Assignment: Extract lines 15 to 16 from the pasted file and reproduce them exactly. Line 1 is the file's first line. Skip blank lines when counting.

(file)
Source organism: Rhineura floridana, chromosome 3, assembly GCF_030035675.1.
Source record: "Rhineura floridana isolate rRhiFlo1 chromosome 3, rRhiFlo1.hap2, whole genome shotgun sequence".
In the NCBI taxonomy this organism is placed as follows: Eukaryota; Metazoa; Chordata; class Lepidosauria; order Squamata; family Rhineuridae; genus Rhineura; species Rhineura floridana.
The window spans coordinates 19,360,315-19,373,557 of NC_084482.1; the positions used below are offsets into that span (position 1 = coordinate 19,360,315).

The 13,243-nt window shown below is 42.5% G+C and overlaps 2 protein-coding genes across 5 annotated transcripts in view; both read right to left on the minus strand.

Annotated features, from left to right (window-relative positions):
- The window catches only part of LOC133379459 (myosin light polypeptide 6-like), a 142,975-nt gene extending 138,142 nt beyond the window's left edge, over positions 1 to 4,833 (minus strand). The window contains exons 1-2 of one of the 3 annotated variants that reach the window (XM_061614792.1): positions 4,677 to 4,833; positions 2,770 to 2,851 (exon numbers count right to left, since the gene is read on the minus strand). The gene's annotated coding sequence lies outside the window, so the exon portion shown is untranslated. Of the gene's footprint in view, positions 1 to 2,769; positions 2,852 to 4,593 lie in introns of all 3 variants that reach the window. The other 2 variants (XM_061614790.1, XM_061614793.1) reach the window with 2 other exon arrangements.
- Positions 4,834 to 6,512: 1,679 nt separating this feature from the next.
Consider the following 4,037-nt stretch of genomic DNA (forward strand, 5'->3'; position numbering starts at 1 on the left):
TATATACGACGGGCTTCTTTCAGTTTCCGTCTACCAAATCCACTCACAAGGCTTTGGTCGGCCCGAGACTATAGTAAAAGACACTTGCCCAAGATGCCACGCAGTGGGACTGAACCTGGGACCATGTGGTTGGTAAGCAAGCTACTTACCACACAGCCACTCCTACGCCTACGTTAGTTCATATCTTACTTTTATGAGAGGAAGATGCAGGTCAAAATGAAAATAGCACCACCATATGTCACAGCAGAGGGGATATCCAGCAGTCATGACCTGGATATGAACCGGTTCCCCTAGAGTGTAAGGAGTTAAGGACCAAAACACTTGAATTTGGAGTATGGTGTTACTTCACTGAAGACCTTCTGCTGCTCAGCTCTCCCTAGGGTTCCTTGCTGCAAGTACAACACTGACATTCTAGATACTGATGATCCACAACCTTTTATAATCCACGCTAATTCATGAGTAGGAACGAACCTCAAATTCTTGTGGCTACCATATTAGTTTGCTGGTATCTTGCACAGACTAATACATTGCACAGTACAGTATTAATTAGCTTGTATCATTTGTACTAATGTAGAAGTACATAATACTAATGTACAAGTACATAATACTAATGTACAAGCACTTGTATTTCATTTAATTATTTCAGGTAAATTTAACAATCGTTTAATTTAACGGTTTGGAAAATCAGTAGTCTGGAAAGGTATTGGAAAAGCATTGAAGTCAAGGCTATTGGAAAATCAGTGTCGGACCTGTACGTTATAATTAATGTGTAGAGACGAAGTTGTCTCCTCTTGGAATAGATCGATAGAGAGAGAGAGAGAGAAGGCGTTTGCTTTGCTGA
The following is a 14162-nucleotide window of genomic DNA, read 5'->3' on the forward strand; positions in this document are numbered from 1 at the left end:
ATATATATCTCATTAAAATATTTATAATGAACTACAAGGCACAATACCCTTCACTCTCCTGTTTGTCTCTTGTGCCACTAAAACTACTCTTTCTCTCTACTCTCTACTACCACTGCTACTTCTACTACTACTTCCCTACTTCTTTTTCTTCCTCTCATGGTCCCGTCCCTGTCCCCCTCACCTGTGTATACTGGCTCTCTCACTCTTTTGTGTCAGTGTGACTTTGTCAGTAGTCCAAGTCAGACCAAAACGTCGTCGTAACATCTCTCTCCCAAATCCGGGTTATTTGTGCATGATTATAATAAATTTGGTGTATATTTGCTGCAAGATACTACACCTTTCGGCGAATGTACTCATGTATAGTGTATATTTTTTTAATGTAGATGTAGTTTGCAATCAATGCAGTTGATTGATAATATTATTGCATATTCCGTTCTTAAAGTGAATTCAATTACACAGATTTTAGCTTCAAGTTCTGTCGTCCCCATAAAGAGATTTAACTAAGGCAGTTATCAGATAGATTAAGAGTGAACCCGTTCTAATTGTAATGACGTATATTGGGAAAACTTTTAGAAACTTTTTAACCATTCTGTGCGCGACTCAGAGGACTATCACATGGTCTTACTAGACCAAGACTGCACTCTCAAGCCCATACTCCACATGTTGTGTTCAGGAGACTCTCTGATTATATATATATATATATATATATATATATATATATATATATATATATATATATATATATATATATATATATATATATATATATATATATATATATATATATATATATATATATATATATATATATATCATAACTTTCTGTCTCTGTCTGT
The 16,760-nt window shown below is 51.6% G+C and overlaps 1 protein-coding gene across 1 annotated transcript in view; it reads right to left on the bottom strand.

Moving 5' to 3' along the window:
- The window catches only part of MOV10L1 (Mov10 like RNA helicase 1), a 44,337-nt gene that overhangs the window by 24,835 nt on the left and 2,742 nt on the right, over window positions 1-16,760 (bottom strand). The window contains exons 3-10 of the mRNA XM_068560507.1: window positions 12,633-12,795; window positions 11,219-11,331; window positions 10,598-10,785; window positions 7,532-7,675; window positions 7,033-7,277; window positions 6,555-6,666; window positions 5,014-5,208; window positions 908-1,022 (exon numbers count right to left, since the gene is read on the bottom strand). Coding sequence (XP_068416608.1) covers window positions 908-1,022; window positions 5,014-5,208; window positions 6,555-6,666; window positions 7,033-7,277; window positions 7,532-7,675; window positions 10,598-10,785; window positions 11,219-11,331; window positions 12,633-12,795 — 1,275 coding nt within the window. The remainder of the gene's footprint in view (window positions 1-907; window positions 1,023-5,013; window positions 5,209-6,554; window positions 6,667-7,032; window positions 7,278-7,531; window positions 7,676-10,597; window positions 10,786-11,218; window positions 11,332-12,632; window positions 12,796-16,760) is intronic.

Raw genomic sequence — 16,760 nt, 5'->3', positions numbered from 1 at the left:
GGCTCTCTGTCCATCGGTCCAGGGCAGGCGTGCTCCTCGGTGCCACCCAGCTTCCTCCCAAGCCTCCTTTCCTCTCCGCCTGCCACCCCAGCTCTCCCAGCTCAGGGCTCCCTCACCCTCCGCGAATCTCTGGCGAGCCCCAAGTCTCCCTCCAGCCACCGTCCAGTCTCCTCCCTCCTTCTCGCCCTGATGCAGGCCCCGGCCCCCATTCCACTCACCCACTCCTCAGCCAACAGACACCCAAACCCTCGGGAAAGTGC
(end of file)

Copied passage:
- The window catches only part of MOV10L1 (Mov10 like RNA helicase 1), a 44,337-nt gene that overhangs the window by 24,835 nt on the left and 2,742 nt on the right, over window positions 1-16,760 (bottom strand). The window contains exons 3-10 of the mRNA XM_068560507.1: window positions 12,633-12,795; window positions 11,219-11,331; window positions 10,598-10,785; window positions 7,532-7,675; window positions 7,033-7,277; window positions 6,555-6,666; window positions 5,014-5,208; window positions 908-1,022 (exon numbers count right to left, since the gene is read on the bottom strand). Coding sequence (XP_068416608.1) covers window positions 908-1,022; window positions 5,014-5,208; window positions 6,555-6,666; window positions 7,033-7,277; window positions 7,532-7,675; window positions 10,598-10,785; window positions 11,219-11,331; window positions 12,633-12,795 — 1,275 coding nt within the window. The remainder of the gene's footprint in view (window positions 1-907; window positions 1,023-5,013; window positions 5,209-6,554; window positions 6,667-7,032; window positions 7,278-7,531; window positions 7,676-10,597; window positions 10,786-11,218; window positions 11,332-12,632; window positions 12,796-16,760) is intronic.

Raw genomic sequence — 16,760 nt, 5'->3', positions numbered from 1 at the left: